• Autologous hematopoietic stem cell transplantation for Behcet's disease: a retrospective survey of patients treated in Europe, on the behalf of the autoimmune diseases working party of the European society for blood and bone marrow transplantation

      Puyade, M.; Amit, Patel; Lim, Y. J.; Blank, N.; Badoglio, M.; Gualandi, F.; Ma, D. D.; Greco, A.; Maximova, N.; Alexander, T.; et al. (2020)
      Background/Purpose: Behçet's Disease (BD) is a rare autoimmune disease mostly presenting with recurrent oral and genital aphtosis, ulcers, and uveitis. Rare patients are refractory to conventional treatments. Autologous hematological stem cell transplantation (AHSCT) is a standard of care in other autoimmune diseases. Some patients with BD have been treated with AHSCT based on compassionate use. Methods: Evaluate the outcome of AHSCT in adult patients with BD treated in member centers of the European Society for Blood and Marrow Transplantation (EBMT). Adults who received AHSCT primarily for BD were identified retrospectively in the EBMT registry and/or in published literature. Data were extracted from either medical records of the patient or from publications. Results: Eight out of 9 cases reported to the registry and extracted data of 2 further patients from literature were analyzed. Four were female, median age at onset of BD was 24y (range 9-50). Median age at AHSCT was 32y (27-51). Patients had received median 4 (2-11) prior lines of therapy (89% corticosteroids, 50% methotrexate, anti-TNFa or cyclophosphamide). All patients had active disease before mobilization. Conditioning regimen was heterogeneous. Median follow-up was 48 months (range 6-240 months). No treatment-related mortality was reported. At last follow-up, one patient did not respond, 3 patients relapsed with pan-uveitis (n=1), aphtosis (n=2) and arthralgia (n=1). Six patients were in CR without any further treatment. No late complications were reported. Conclusion: AHSCT is feasible and safe in multi-refractory patients with BD and has the potential to stabilize BD in patients with life-threatening involvements.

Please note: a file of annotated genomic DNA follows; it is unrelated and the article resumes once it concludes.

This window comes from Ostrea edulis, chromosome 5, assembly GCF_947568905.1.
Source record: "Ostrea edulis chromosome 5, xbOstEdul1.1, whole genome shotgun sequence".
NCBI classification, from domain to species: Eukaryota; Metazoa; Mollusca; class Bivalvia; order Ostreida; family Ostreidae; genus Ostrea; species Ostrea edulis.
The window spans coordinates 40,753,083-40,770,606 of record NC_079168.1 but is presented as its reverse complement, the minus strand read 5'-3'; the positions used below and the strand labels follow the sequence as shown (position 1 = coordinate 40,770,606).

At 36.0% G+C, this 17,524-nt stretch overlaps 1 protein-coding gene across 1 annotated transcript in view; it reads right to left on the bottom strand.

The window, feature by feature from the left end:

• Autologous hematopoietic stem cell transplantation for Behçet's Disease: a retrospective survey of patients treated in Europe, on behalf of the Autoimmune Diseases Working Party of the European Society for Blood and Marrow Transplantation

      Puyade, M.; Patel, Amit; Lim, Y. J.; Blank, N.; Badoglio, M.; Gualandi, F.; Ma, D. D.; Maximova, N.; Greco, R.; Alexander, T; et al. (2021)
      Background: Behçet's Disease (BD) is an autoimmune disease mostly presenting with recurrent oral and genital aphthosis, and uveitis. Patients are rarely refractory to immunosuppressive treatments. Autologous hematopoietic stem cell transplantation (aHSCT) is a standard of care in other autoimmune diseases. Some patients with BD have been treated with aHSCT based on compassionate use. Objectives: Evaluate the outcome of aHSCT in adult patients with BD treated in member centers of the European Society for Blood and Marrow Transplantation (EBMT). Methods: Adults who received aHSCT primarily for BD were identified retrospectively in the EBMT registry and/or in published literature. Data were extracted from either medical records of the patient or from publications. Results: Eight out of 9 cases reported to the registry and extracted data of 2 further patients from literature were analyzed. Four were female, median age at onset of BD was 24y (range 9-50). Median age at aHSCT was 32y (27-51). Patients had received median 4 (2-11) previous lines of therapy (89% corticosteroids, 50% methotrexate, anti-TNFα therapy or cyclophosphamide). All patients had active disease before mobilization. Conditioning regimen was heterogeneous. Median follow-up was 48 months (range 6-240). No treatment-related mortality was reported. This procedure induced complete remission (CR) in 80%, partial remission in 10% and lack of response in 10% of the patients. Relapse rate was 30% (2 relapses in patients in CR and 1 relapse in the patient in PR) with panuveitis (n=1), aphthosis (n=2) and arthralgia (n=1). Six patients were in CR. No late complications were reported. Conclusion: aHSCT has an acceptable safety profile and represents a feasible and relatively effective procedure in severe and conventional treatment-resistant cases of BD and has the potential to stabilize BD in patients with life-threatening involvements.